On Tuesday, a number of retired high-ranking government officials weighed in on the ongoing social unrest within Hong Kong in the wake of the extradition bill fiasco.
In a joint letter, the former senior officials called on the Carrie Lam administration to set up an independent commission of inquiry to look into the recent troubling events.
To allay concerns of the police being unfairly singled out in the investigation, the officials put forward a specific proposal with regard to the terms of reference of the inquiry panel.
As per their proposal, the commission should inquire whether “there were instances of the demonstrators (or members of the public) using excessive force or deploying deliberate tactics to provoke a clash with the Police”, as well as “consider and evaluate the appropriateness of the tactics employed and actions taken by the Police in handling the clashes”.
The retired bureau chiefs certainly have no difficulty speaking their mind publicly.
Nevertheless, for civil servants who are still serving within the government framework, they would inevitably have problems when it comes to expressing their views about current affairs.
Given this, some officials have resorted to anonymous online posts to make their views known on the perceived failures of the administration on the governance front.
Following a spontaneous “strike” mounted by a civil servant of the Home Affairs Bureau a couple of days ago as a protest against Sunday’s attacks in Yuen Long by suspected gangsters, a bunch of netizens who claimed themselves to be civil servants working at the Central Government Offices issued an open letter on the online forum LIHKG slamming Chief Executive Carrie Lam Cheng Yuet-ngor for her remarks during a media interaction on Monday.
In their letter, they strongly criticized the chief executive for giving an impression, when answering reporters’ questions during a press conference, that she appeared to be treasuring the national emblem at Beijing’s Liaison Office far more than the personal safety of the people of Hong Kong.
They also questioned whether the current administration is actually serving Hongkongers or Beijing.
While demanding that the authorities hunt down the thugs involved in the Yuen Long attacks, the netizens also urged the administration to swiftly respond to the five demands put forward by the public, particularly complete withdrawal of the extradition bill and establishment of an independent inquiry into the police tactics on protesters.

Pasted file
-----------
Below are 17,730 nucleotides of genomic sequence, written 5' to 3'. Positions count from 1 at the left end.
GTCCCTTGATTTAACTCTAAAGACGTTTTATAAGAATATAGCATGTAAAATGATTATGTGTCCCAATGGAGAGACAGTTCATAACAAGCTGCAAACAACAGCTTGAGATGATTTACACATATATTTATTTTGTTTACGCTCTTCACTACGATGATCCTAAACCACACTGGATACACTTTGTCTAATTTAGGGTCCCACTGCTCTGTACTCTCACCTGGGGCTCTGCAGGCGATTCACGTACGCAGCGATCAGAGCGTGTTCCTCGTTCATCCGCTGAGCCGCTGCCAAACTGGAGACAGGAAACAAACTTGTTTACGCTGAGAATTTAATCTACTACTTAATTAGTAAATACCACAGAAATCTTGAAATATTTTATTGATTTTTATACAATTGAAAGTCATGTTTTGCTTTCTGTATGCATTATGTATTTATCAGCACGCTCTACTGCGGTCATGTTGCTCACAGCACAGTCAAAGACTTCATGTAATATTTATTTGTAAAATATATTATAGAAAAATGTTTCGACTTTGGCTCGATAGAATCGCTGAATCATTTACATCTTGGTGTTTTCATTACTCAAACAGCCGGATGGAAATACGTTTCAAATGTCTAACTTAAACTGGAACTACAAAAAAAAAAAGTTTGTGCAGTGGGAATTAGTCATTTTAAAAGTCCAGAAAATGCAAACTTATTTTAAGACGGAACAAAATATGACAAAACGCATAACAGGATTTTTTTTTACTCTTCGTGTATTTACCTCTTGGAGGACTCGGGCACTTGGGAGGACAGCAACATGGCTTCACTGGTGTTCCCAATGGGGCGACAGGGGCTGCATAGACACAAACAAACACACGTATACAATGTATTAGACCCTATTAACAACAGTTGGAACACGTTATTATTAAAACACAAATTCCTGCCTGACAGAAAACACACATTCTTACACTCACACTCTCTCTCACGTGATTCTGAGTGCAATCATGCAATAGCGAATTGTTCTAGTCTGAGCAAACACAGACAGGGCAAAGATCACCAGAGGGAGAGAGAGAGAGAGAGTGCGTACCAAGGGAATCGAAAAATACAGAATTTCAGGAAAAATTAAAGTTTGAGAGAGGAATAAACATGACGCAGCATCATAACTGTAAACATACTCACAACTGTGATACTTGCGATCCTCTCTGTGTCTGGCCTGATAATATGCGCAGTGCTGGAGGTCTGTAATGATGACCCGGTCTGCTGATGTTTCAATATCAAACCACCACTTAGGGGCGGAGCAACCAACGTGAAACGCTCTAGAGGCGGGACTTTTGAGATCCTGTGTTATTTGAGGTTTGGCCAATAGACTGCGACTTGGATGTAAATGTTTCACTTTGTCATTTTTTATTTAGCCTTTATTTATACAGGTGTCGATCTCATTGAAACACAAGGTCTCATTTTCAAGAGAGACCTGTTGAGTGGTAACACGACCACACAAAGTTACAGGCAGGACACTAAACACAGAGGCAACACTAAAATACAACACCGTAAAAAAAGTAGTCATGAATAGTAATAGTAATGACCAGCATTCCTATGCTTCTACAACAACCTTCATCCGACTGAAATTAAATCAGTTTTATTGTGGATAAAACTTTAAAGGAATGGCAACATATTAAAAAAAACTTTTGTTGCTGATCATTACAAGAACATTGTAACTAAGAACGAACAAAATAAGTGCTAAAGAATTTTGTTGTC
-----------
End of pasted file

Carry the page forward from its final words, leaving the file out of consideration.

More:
A government source admitted that quite a number of servants are keeping a close eye on the ongoing political turmoil, and expressing their discontent over the state of affairs in the city.
Particularly, some young officials are said to be dismayed at what they perceive is a “state of anarchy” creeping into the city, and fearing that the troubles won’t end anytime soon.
An Administrative Officer of the government said candidly that Lam’s refusal to budge on withdrawal of te bill and setting up an independent inquiry has rendered it difficult for the government to move on, and the administration is likely to have a tough time in governing the city in the days ahead.
On Tuesday, New People’s Party chairwoman and Executive Councillor Regina Ip Lau Suk-yee met with Financial Secretary Paul Chan Mo-po, during which she proposed that the government offer a one-off cash handout of HK$8,000 to all permanent residents of Hong Kong aged 18 or above.
Although Ip stressed that her suggestion has nothing to do with the current state of affairs in the city, news has got out that the government did indeed consider adopting various relief measures as a means to cool public anger and allow the city to move on.
Another government source said that if the administration has really decided to provide “sweeteners”, the initiative may be announced not by the chief executive herself, but by other principal officials.
Yet the problem is, even if the government decides to shower cash or other goodies on the public, it may not necessarily defuse the current social tensions.
If Lam and her team don’t address the fundamental issues and act accordingly, chances are the firestorm of anger among the public, as well as within the civil service, will continue to rage, regardless of any financial sops.
This article appeared in the Hong Kong Economic Journal on July 24
Translation by Alan Lee
[Chinese version 中文版]
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